From Jake Tapper and Sunlen Miller
Before the Business Roundtable Thursday afternoon, President Obama told the assembled CEOs that the nation "cannot go back to endless cycles of bubble and bust. We can’t continue to base our economy on reckless speculation and spending beyond our means; on bad credit and inflated home prices and overleveraged banks. This crisis teaches us that such activity is not the creation of lasting wealth. It is the illusion of prosperity, and it hurts us all in the end."
President Obama’s remarks were made in defense of the hundreds of billions of dollars to be spent on infrastructure, education, energy and health care from the $787 stimulus bill, as well as his $3.6 trillion budget proposal.
The "problems in the financial markets, as acute and urgent as they are, are only a part of what threatens our economy," Mr. Obama said. "We must not use the need to confront them as an excuse to keep ignoring the long-term threats to our prosperity: the cost of our health care and our oil addiction; our education deficit and our fiscal deficit."
The president said he wasn’t "choosing to address these additional challenges just because I feel like it, or because I’m a glutton for punishment. I am doing so because they are fundamental to our economic growth, and to ensuring that we don’t have more crises like this in the future….I didn’t come here to pass our problems on to the next president or the next generation – I’m here to solve them."
Obama mentioned what he called the "spirited debate" that has emerged in Washington, "a debate over what it will take to ultimately break the back of this recession and strengthen our economy for the long run. It’s a debate that centers on one key question: Does the greatest economic crisis in our lifetime warrant extraordinary action to deal with the array of challenges we face? Or should we limit our efforts and try to deal with them incrementally or one at a time? "
Obama spent much of his time before the CEO’s defending the choice to move ahead with the "extraordinary action" that he outlined.
Speaking to 67 of the top CEO’s in the country – President Obama defended the tax portion of his budget – fully well knowing that many of the wealthy CEO’s would not be in the range to benefit from his tax cut. Obama reminded them that their businesses will be boosted by middle class American having more to spend into their businesses.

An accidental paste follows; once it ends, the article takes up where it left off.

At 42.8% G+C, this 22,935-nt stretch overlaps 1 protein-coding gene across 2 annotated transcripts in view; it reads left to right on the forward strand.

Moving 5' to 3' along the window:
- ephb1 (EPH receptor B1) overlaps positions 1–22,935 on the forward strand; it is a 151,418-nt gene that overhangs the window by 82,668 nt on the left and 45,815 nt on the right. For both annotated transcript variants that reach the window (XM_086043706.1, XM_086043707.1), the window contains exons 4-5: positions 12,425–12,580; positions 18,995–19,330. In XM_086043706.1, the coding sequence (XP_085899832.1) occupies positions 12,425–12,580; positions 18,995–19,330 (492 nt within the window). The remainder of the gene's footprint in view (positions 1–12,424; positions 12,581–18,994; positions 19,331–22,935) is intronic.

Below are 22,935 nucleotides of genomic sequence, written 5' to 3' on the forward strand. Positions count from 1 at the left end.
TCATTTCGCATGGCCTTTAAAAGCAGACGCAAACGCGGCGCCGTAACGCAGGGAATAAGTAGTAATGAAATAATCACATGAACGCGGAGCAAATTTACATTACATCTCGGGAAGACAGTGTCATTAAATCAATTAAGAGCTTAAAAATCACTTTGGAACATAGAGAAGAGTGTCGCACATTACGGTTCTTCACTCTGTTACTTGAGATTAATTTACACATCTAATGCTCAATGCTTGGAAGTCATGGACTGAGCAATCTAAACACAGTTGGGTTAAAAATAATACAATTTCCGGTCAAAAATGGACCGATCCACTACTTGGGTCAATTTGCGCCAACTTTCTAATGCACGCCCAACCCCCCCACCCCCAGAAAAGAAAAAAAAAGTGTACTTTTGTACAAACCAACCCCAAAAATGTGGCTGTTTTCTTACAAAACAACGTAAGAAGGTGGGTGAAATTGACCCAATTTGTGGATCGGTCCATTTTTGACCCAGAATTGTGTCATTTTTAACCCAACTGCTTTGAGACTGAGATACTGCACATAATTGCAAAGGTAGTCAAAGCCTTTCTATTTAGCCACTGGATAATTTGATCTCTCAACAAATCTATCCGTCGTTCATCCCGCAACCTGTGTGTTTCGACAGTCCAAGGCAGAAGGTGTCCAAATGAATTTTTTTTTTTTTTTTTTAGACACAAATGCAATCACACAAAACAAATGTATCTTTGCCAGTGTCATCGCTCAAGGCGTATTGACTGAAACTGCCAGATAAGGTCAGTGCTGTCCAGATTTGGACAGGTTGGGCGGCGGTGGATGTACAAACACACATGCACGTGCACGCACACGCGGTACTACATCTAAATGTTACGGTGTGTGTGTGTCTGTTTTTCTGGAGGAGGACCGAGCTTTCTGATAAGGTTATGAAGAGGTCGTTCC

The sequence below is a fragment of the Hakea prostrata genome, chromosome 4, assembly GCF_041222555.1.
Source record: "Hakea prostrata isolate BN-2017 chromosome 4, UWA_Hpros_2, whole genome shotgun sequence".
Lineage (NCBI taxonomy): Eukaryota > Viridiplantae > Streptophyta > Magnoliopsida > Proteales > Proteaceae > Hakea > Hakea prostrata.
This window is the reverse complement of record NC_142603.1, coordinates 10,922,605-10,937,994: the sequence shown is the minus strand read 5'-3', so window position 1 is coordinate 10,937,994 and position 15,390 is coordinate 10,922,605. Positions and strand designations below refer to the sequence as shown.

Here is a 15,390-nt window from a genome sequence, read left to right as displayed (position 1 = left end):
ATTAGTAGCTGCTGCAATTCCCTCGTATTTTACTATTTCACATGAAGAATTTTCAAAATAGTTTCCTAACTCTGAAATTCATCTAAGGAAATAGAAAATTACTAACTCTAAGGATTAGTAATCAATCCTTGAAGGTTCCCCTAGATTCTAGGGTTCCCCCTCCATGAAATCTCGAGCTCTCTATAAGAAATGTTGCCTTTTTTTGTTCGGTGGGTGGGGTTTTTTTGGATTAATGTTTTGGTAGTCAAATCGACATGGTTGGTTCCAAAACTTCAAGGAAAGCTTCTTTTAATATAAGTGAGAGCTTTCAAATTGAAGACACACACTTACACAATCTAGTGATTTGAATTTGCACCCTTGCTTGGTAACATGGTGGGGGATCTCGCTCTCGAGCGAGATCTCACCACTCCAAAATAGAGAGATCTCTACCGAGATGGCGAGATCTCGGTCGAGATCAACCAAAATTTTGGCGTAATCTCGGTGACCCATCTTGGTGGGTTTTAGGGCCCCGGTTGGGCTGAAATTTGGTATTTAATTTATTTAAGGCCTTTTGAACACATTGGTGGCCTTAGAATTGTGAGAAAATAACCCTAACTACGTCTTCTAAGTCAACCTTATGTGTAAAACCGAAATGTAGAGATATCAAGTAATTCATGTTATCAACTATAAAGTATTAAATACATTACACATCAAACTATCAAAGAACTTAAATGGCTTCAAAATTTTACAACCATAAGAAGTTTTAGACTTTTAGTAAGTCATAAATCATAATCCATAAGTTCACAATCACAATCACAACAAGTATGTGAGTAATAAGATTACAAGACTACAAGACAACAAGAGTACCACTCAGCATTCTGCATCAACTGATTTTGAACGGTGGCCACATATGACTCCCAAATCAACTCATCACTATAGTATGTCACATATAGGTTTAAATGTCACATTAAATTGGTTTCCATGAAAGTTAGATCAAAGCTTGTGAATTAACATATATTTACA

"At the end of 2010, 97 percent of all taxpayers and 97 percent of all small businesses will still not see a tax increase, 97 percent. In fact, 95 percent of all working families will receive a tax cut so they can buy some of the wonderful products that you make."
And for the top 3 percent of taxpayers, which Obama joked includes some of the people in the room, "the top tax rate across the board will still be lower than they were during the prosperity of the 1990s, still be lower than they were during the Clinton era."
Obama expressed time and time again – as he spoke with the CEO’s – that he believes in the ability of the market.
"Government has to intervene in a crisis, but the goal should always be to right the ship and let private enterprise do its magic."
Obama said he is confident in the nation’s long term prospects but expressed a little humorous frustration in the day-to-day attention spans of a "rapid-fire information-rich environment" where every move he makes as President can change outlook.
"That makes for volatility in confidence, right? Smidgen of good news, and suddenly everything’s doing great. Little bit of bad news, ‘oooh, we’re — we’re down in the dumps’. And I am obviously an object of this constantly varying assessment. I’m the object-in-chief —- of this varying assessment," he said laughing.
The self described Object-in-Chief was also said to be the "Confidence-Builder-in Chief" by a participants in the room. His response about his confidence also revealed that he does not think things are as bad as people think with the economy.
"People ask me sometimes, ‘Well, you seem like a pretty calm guy. How do you do that?’ I say, ‘Well, look. I don’t think things are ever as good as we say, and they’re never as bad as they say.’ And things two years ago were not as good as we thought, because there were a lot of underlying weaknesses in the economy. And they’re not as bad as we think they are now. We’re going to restore confidence by, in a very systematic way, getting this financial system fixed."
Obama brought up the fact that his administration has undergone criticism for tackling problems like energy and education instead of paying more attention to the economy. He used his recently submitted budget proposal for example.
"I think there’s some people, when we issued the budget, they said, ‘Boy, these Obama people, they’re really ambitious. They’re taking on health care; they’re taking on energy; they’re taking on education. Don’t they know that there’s this bank crisis right now? We’ve got to do one thing at a time.’
Relating his budget to the long-term business models of the CEOs in the room, Obama defended himself his budget’s approach, "Look, the budget document that we put forward is a 10-year document. We are like any organization. Just like all of yours, we have to do long-term planning even as we’re addressing short-term issues. If we don’t do the long-term planning, then we end up having more short-term issues again and again and again and again."
Obama said that they don’t anticipate that every piece of healthcare or energy reform will get done this year – but the structure will be laid out to be implemented over time.
"You know, under the cap proposal that we have, it wouldn’t even start until 2012, where we’re going to be out of this recession or you’ll have somebody else speaking to you in 2013," Obama joked to a healthy dose of laughter from the room.
- Jake Tapper and Sunlen Miller